The national audit office has warned that cutting its budget could see millions of dollars wasted. 

The Australian National Audit Office (ANAO) reviews the operations of government departments and agencies to ensure that taxpayer funds are being used appropriately.

It has been responsible for exposing questionable federal government spending and allegations of pork barrelling; serving a vital function in keeping politicians accountable. 

But official stats show real funding for the ANAO is sliding, and will be down by over 22 per cent in the 2023-24 financial year compared to its budget in 2012-13.

The October 2020 budget cut $14 million from the ANAO's yearly funding, which Auditor-General Grant Hehir describes as “uncomfortable”.

Mr Hehir says his team must cut the number of major performance audits it undertakes each year to deal with the new constraints.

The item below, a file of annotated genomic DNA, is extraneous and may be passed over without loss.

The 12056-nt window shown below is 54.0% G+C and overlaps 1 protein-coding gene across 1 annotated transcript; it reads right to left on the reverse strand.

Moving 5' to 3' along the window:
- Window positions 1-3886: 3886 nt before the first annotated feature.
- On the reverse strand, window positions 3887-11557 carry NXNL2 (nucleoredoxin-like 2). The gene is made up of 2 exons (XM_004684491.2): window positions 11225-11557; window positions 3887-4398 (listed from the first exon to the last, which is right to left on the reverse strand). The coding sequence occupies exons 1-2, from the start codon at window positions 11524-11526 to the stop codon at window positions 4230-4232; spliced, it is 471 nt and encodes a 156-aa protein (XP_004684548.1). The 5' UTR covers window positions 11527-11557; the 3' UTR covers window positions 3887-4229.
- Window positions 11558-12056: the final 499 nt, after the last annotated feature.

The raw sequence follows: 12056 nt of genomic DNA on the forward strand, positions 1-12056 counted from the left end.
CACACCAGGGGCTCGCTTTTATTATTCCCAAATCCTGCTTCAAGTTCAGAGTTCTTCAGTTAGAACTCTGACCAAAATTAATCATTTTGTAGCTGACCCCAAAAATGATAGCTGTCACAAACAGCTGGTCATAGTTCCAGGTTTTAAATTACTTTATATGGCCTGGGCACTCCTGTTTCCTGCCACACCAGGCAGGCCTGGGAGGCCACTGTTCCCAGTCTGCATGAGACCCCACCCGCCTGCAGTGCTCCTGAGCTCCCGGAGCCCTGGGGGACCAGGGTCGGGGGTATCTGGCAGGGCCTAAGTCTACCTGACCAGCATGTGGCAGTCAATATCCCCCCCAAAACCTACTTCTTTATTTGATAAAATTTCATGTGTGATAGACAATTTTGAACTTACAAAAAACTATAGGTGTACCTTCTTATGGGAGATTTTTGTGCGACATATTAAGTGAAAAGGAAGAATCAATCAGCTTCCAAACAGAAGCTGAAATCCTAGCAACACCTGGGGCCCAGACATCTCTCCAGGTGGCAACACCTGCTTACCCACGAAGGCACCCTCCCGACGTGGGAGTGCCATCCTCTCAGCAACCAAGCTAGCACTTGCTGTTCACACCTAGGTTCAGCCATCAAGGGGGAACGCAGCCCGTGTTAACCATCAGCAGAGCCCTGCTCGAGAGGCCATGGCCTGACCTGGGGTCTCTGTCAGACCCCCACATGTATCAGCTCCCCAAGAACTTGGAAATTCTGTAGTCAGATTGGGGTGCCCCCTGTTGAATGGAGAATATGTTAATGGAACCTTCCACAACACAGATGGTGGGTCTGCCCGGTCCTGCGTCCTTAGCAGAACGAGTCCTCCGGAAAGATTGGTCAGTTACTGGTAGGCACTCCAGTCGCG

“Historically, for the last two decades, the ANAO has provided the Parliament with an average of 47 performance audit reports per year,” he said.

“I anticipate that even with reduced numbers, the depth and breadth of audits within the performance audit program will also reduce.”

The ANAO has lost around 20 staff members in recent years, and says they would take years to replace even with an immediate injection of funding. 

Labor MP Julian Hill was on the parliamentary committee that heard Mr Hehir’s claims. He later told reporters that “alarm bells are ringing and Scott Morrison needs to stop taking revenge for 'sports rorts' and give the Auditor-General the funding he urgently needs”.